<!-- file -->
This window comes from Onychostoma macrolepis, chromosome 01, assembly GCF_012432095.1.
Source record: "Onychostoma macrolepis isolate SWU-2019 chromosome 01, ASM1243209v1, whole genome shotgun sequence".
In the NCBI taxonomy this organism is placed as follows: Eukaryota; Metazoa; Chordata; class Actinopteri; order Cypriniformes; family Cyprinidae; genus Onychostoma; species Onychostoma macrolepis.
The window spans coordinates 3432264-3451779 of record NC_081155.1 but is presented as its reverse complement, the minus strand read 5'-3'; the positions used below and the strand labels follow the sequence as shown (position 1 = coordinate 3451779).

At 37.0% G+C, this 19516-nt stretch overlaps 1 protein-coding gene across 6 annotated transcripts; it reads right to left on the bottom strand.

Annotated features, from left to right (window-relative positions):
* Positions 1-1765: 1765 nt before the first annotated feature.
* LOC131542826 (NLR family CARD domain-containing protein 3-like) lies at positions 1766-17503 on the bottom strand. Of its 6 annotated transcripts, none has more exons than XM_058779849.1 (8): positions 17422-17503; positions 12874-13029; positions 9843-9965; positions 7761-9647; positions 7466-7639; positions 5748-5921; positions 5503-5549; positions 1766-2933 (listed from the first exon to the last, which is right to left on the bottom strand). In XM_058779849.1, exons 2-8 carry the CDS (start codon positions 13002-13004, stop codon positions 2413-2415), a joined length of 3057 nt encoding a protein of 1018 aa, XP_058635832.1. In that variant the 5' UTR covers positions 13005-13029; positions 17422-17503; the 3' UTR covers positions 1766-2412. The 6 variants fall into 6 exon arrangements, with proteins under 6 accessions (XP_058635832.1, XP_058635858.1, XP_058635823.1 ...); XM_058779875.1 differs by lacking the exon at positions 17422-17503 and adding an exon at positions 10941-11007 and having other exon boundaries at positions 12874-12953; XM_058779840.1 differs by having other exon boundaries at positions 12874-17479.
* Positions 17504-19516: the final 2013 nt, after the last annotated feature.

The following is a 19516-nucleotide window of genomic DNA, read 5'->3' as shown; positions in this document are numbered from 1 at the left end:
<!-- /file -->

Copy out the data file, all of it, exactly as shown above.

This window comes from Onychostoma macrolepis, chromosome 01, assembly GCF_012432095.1.
Source record: "Onychostoma macrolepis isolate SWU-2019 chromosome 01, ASM1243209v1, whole genome shotgun sequence".
In the NCBI taxonomy this organism is placed as follows: Eukaryota; Metazoa; Chordata; class Actinopteri; order Cypriniformes; family Cyprinidae; genus Onychostoma; species Onychostoma macrolepis.
The window spans coordinates 3432264-3451779 of record NC_081155.1 but is presented as its reverse complement, the minus strand read 5'-3'; the positions used below and the strand labels follow the sequence as shown (position 1 = coordinate 3451779).

At 37.0% G+C, this 19516-nt stretch overlaps 1 protein-coding gene across 6 annotated transcripts; it reads right to left on the bottom strand.

Annotated features, from left to right (window-relative positions):
* Positions 1-1765: 1765 nt before the first annotated feature.
* LOC131542826 (NLR family CARD domain-containing protein 3-like) lies at positions 1766-17503 on the bottom strand. Of its 6 annotated transcripts, none has more exons than XM_058779849.1 (8): positions 17422-17503; positions 12874-13029; positions 9843-9965; positions 7761-9647; positions 7466-7639; positions 5748-5921; positions 5503-5549; positions 1766-2933 (listed from the first exon to the last, which is right to left on the bottom strand). In XM_058779849.1, exons 2-8 carry the CDS (start codon positions 13002-13004, stop codon positions 2413-2415), a joined length of 3057 nt encoding a protein of 1018 aa, XP_058635832.1. In that variant the 5' UTR covers positions 13005-13029; positions 17422-17503; the 3' UTR covers positions 1766-2412. The 6 variants fall into 6 exon arrangements, with proteins under 6 accessions (XP_058635832.1, XP_058635858.1, XP_058635823.1 ...); XM_058779875.1 differs by lacking the exon at positions 17422-17503 and adding an exon at positions 10941-11007 and having other exon boundaries at positions 12874-12953; XM_058779840.1 differs by having other exon boundaries at positions 12874-17479.
* Positions 17504-19516: the final 2013 nt, after the last annotated feature.

The following is a 19516-nucleotide window of genomic DNA, read 5'->3' as shown; positions in this document are numbered from 1 at the left end: